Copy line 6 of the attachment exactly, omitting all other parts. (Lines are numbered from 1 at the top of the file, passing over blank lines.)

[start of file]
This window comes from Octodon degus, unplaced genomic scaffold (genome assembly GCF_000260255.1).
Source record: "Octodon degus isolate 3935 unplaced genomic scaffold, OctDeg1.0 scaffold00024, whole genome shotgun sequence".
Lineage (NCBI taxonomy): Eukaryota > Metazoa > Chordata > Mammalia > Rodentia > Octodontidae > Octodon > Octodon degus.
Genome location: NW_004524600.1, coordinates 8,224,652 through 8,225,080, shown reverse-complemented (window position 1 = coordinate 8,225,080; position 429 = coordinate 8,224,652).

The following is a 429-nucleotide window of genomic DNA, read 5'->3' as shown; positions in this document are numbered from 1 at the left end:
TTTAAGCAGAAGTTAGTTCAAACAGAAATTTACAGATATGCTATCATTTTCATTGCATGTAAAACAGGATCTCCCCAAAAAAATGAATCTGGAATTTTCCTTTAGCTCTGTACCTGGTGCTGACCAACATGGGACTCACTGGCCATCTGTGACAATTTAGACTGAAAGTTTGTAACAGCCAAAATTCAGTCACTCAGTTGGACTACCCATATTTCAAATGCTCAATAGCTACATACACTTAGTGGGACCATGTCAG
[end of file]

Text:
TTTAAGCAGAAGTTAGTTCAAACAGAAATTTACAGATATGCTATCATTTTCATTGCATGTAAAACAGGATCTCCCCAAAAAAATGAATCTGGAATTTTCCTTTAGCTCTGTACCTGGTGCTGACCAACATGGGACTCACTGGCCATCTGTGACAATTTAGACTGAAAGTTTGTAACAGCCAAAATTCAGTCACTCAGTTGGACTACCCATATTTCAAATGCTCAATAGCTACATACACTTAGTGGGACCATGTCAG